You know, the president is claiming no such deal was made. He tweeted this morning that the wall is already under construction. Different -- you're seeing some of the tweets on your screen. My question to you, deal, no deal, semi-deal, definitely no deal, not amnesty? Which is it?


BALDWIN: The answer is yes?

DEACE: It's never -- the answer is -- whatever -- whatever Mr. Trump's ego thinks it needs to be today, tomorrow, whatever he needs to do to get positive media headlines to get somebody to adore him, to love him. It's -- you know, his new BFFs, Chuck and Nancy, I would urge them -- far be it for them to take advice from me, Brooke, but I would urge them, after the last two years of what we on the right have seen, tread very carefully with Donald Trump. As Confucius once said, man who lay down with dogs wake up with flees.

BALDWIN: Quoting Confucius within the first minute of coming on my show.

Ben Ferguson, I see that big old grin. What are you thinking?

BEN FERGUSON, CNN POLITICAL COMMENTATOR: Yes. No, look, you know, let's be clear of what Donald Trump's having to deal with. First off, this is an issue that even conservatives, 67 percent of conservatives say that they do think that those that were brought here as children should have some pathway to citizenship.

Let's also be clear, the same group of conservatives demand a wall and voted for Donald Trump for that wall. So the president's got an issue here where he can reach across the aisle on DACA in general, but he has to produce on the wall, otherwise he's going to be in a significant amount of trouble with the base.

I also think the president actually here is being pretty smart to let it be known clearly to Mitch McConnell and to the majority leader, Paul Ryan, that I'm not going to sit around for another six months and get nothing done.

[14:20:07] BALDWIN: I mean to that point --

FERGUSON: The Republican leadership have been terrible to deal with, so why not have dinner with Nancy and see if there's anything that you might be able to agree on that also your base agrees on. And a lot of conservatives have compassion for children that were brought here at a young age who have grope up in this country.

BALDWIN: Steve, Ben made the point for me. I mean, can you blame the guy for wanting to work with Democrats? I mean he hasn't been getting anything done in his own party?

DEACE: I don't blame a guy that for 60 years, prior to 2011, spent his entire life as a Democrat, supporting Democratic causes, being a product of the Democrat media, sitting there in Democratic New York City. I mean, water, eventually, Brooke, returns to its own level.

So I'm not shocked by this. You know, a wise man once said in a bestselling book, the dog returns to its own vomit, and that's exactly what you're seeing right now. He's much more at home with the people like this.

You know, when I was fighting for things like rule of law and border security, Trump was cutting checks to people like Pelosi, Schumer and Al Sharpton. So, you know, eventually what Trump is proving is, you can go home again.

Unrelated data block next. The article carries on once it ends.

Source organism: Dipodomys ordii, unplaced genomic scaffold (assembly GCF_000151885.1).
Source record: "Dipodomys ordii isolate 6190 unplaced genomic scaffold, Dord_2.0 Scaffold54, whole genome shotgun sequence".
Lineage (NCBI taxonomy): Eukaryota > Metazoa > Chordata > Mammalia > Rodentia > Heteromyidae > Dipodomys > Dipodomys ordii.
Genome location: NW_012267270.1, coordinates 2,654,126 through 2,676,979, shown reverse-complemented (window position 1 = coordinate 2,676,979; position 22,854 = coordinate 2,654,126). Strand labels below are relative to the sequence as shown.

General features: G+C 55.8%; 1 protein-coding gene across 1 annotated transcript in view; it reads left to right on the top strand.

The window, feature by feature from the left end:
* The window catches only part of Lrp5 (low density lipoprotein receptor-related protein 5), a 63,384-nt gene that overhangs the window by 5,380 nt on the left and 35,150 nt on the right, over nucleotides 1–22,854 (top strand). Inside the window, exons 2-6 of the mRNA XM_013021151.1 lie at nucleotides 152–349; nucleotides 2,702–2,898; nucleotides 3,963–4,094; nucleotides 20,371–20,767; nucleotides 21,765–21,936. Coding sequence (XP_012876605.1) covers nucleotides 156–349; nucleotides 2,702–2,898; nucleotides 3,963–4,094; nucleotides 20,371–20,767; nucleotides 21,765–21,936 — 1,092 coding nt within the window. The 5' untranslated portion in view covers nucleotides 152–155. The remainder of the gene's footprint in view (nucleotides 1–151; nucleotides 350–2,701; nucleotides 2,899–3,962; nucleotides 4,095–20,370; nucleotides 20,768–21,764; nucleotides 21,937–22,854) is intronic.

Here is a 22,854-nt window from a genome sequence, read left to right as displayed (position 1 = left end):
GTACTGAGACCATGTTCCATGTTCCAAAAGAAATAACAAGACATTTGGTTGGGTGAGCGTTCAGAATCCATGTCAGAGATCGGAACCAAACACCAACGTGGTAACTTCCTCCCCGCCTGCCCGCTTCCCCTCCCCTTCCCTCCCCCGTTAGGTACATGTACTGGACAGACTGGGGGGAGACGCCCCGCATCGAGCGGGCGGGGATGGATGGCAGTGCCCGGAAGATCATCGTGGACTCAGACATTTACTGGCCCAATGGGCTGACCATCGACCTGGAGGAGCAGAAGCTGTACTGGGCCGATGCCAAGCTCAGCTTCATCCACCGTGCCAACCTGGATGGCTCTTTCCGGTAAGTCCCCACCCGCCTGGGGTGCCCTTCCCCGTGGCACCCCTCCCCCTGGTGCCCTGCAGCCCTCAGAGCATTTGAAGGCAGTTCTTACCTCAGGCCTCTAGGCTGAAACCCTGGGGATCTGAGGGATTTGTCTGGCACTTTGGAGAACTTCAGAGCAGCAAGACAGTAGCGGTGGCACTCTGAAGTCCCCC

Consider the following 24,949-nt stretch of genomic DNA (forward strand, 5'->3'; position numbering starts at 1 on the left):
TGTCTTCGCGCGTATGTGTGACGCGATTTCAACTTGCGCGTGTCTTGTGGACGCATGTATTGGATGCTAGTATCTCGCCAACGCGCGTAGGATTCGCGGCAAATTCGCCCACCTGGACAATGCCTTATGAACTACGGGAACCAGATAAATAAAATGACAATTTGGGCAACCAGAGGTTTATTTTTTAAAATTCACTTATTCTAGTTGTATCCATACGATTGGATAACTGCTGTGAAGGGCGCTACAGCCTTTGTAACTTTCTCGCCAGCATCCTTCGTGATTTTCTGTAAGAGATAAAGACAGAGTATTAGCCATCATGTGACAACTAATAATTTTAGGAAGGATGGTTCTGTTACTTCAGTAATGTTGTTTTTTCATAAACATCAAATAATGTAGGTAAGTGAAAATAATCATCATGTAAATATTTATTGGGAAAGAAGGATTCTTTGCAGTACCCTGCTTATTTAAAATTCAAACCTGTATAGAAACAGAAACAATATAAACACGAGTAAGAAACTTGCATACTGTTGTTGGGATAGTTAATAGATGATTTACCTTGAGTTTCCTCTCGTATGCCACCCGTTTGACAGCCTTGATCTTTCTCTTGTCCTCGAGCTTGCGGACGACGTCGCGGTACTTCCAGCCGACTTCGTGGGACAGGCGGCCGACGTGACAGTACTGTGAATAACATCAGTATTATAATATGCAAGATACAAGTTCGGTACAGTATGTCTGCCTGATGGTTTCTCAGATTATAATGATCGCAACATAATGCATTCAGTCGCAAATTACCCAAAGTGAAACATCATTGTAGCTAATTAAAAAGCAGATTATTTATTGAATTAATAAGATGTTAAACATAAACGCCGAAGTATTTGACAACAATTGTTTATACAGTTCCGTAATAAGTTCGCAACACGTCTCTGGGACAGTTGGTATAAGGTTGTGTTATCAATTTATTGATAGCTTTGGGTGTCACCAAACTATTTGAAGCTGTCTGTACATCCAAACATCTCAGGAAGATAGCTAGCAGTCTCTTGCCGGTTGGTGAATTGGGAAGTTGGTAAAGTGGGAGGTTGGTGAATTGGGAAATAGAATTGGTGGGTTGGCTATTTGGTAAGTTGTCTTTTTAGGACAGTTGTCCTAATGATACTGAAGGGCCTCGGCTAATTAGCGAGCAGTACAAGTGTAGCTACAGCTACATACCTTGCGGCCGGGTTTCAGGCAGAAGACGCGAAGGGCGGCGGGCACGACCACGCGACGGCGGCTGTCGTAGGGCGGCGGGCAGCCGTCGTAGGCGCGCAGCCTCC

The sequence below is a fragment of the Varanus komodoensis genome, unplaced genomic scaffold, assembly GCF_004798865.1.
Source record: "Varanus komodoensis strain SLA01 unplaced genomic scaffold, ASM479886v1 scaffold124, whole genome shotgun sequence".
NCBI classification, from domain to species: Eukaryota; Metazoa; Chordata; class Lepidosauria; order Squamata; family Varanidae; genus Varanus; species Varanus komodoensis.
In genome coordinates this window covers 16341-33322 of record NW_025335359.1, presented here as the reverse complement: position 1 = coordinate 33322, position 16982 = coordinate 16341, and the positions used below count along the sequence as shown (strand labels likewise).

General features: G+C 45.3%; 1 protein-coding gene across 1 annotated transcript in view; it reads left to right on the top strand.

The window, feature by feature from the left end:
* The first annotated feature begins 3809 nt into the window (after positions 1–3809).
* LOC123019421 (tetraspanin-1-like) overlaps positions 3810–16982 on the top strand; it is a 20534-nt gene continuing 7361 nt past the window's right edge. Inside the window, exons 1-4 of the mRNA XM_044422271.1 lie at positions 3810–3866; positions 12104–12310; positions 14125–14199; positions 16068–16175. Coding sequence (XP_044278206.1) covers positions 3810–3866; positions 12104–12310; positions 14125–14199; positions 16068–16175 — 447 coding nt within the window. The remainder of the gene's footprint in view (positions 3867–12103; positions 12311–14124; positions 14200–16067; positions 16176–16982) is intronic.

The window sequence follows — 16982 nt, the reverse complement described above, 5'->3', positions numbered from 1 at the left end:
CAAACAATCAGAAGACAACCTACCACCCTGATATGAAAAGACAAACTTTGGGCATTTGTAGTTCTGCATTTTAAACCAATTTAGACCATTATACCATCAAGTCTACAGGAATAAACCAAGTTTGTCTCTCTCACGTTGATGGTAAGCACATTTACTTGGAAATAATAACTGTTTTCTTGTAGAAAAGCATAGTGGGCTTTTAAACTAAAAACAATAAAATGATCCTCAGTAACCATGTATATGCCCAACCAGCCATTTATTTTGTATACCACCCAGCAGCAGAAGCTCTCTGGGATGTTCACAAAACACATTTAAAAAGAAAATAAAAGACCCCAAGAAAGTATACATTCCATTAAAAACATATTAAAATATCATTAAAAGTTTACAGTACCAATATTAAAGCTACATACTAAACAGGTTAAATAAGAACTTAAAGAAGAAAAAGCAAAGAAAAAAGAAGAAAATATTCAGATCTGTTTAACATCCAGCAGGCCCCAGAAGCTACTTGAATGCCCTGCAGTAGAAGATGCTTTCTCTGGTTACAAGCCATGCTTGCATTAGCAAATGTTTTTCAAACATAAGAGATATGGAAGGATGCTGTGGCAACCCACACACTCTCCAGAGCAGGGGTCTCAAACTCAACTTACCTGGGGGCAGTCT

FERGUSON: Let me say this. There's also another very wise man by the name of Ronald Reagan who once said, you do a deal with people that agree with you on certain issues and sometimes that might be people that aren't necessarily with you on Election Day. That was Ronald Reagan who talked about bipartisanship. When you have 67 percent of conservatives who say that they have no problem with having something done on DACA, as long as border security comes with it, you're not laying down with a dog getting fleas, Steve.

I mean this is -- take Donald Trump's name out of it for a second. This is an issue that a lot of conservatives have compassion on and do want there to be a final say so on this. Instead of it being open ended and having this, let's kick the can down the road. A lot of people that voted for Donald Trump voted for him because they thought, finally this is someone who can get something done. If you can't get it done with Republicans, you'll have just as many flees.

DEACE: That's not why they voted for him. It's not why they voted for him. They didn't vote for him to get something done, Ben.

FERGUSON: Well, I mean --

BALDWIN: Go ahead. Go ahead, Steve.

DEACE: They voted for him to get what they wanted done.

FERGUSON: But a lot of them did.

DEACE: Here's what they -- here's what they want done, Ben. Here's what they want done. All right, there is a prominent political commentator who pointed out last week, 91 percent of DACA recipients are either in a university or have a full-time job make $41,000 a year. What they would like to know is, where is the compassion for them?

FERGUSON: That's how you're in DACA.

DEACE: Why don't -- why don't they have -- how many Americans watching right now would like to have a job making $41,000 a year? How many of them would like to have their children in those slots in those universities that they're subsidizing? When he said America first, when he said he was going to put their values first, the people that have watched their jobs go overseas, or people like my own stepdad who used to not even step on a union site for more -- for less than $20 an hour and then watched his jobs go to illegals and took early retirement instead from his union, those people, they thought he meant he was going to put them first. Not, I've got to get something done first. Not the swamp first. It's not getting stuff done, it's getting what they wanted done.